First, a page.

stream of consciousness

Here are some things on my mind this Friday morning:

  • It’s good to be blogging again after a brief unplug. Thanks for your patience and readership. I don’t take it for granted.
  • I went as Willie Robertson for Halloween. I was sure everyone would mistake me for Jase since I’m so “slender.” Well, people pegged me for Willie from far away and up close. No one thought I was Jase. I guess it’s time to get to the gym 🙂
  • I turned 38 recently. Shortly thereafter, I spent some time with the leadership team at a church in the Bay Area for a couple of days and engaged in an abbreviated study retreat.
  • This retreat was different than others because I did it around my birthday—and I’m getting older (sssssssshhhhhh). So, I spent a disproportionate amount of time on the reflection aspect of the retreat this year.
  • I still got December through next summer’s preaching schedule outlined. But, the most valuable part was getting some perspective.
  • One of my big takeaways was that I’ve changed significantly over the last 5-10 years as a person, and thus, also as a minister. That led me to the question: has my ministry philosophy, method, and implementation grown with me…or am I still doing ministry in the same way?
  • I used to be focused on particular things. I still am, but what I’m focused on has changed. It used to be primarily vocational. Today, it’s more on my own well-being, the health of our marriage, the spiritual growth of our kids.
  • Last week, we started a message series on Job at NVC. It’s a series where I’m sure delivering the sermon will take more energy than the preparation of them—which ain’t that easy either.
  • I remain convinced Job is not fundamentally about the questions of why bad things happen to good people or the problem of suffering at all. It’s fundamentally about 1:9, the question, “Does Job fear God for no reason?”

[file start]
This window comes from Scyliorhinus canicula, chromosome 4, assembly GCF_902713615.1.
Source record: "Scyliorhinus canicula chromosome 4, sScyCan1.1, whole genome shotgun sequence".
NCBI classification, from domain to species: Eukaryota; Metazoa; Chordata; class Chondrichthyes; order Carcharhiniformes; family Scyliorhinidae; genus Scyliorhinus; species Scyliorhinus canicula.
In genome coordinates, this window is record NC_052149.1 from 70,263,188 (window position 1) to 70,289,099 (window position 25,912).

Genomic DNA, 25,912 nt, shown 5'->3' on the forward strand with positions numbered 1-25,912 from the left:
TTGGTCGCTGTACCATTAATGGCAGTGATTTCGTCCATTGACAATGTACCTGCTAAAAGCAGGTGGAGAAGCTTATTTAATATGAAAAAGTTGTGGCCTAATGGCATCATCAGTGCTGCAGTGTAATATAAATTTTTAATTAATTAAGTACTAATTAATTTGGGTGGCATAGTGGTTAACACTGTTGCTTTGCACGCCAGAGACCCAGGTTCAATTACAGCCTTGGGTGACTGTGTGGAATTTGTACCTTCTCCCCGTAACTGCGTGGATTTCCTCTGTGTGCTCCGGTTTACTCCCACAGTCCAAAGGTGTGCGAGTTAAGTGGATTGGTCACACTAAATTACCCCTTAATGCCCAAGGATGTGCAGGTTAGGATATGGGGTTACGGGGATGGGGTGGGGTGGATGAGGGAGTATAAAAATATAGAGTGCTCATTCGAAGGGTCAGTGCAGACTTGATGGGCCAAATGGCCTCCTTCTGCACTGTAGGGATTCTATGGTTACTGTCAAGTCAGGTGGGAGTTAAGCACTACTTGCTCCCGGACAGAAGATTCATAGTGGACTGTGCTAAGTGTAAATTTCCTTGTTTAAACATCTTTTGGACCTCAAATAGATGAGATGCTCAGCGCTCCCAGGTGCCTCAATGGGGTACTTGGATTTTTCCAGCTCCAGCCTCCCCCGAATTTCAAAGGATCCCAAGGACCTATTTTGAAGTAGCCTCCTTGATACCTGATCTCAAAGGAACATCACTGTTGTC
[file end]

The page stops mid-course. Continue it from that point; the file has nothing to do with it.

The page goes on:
• Chuck Smith, founder of Calvary Chapel, passed away recently. If you live in the Bible belt, you may be less familiar with him—but his spiritual footprint on the West Coast, particularly, is enormous.
  • Nearly all Calvary Chapel churches excel at preaching, worship, and reaching younger people—especially surfers, college and singles—before it was cool. There are worse things to be known for as a church.
  • I loved this year’s World Series—though I really didn’t care who won. It was just great baseball, with freak show endings. Fox’s camera work was ridiculous, as well.
  • I don’t understand why so many hate Tim McCarver as an analyst. Hey, if Chris Collinsworth made the jump to MLB, it could be far worse.
  • So far, I am LOVING the new Tim Keller book: Walking with God through Pain and Suffering. It’s major contribution thus far has been a thoughtful dismantling of secular frameworks and responses to suffering. He does it in such a way one need not be a scholar to understand and enjoy. I’m about 2/3 of the way through. I’ll probably work up a review when I’m finished. It’s well worth your time to read.
  • It’s amazing how many times setting a concrete ending time for a meeting makes it more productive.
  • The three main reasons churches fail at getting involved in ministry are 1) they have no system for involvement because they don’t want the work that comes with building and maintaining such a system, 2) a low view of the abilities and gifts of the Body, and 3) They have few compelling places for involvement–so they can’t even beg the church to fill those roles.
  • For look at how your website can make your church look bad…log on to
  • The TV shows, “Hostages” and “The Blacklist” have helped fill the Jack-Bauer-shaped hole I have inside since the end of 24. They are about half as good, which is still better than most of the shows on television.
  • Yes, David Ortiz is probably juicing.
  • 150 days left until Opening Day, 2014.

What’s on your mind this Friday morning?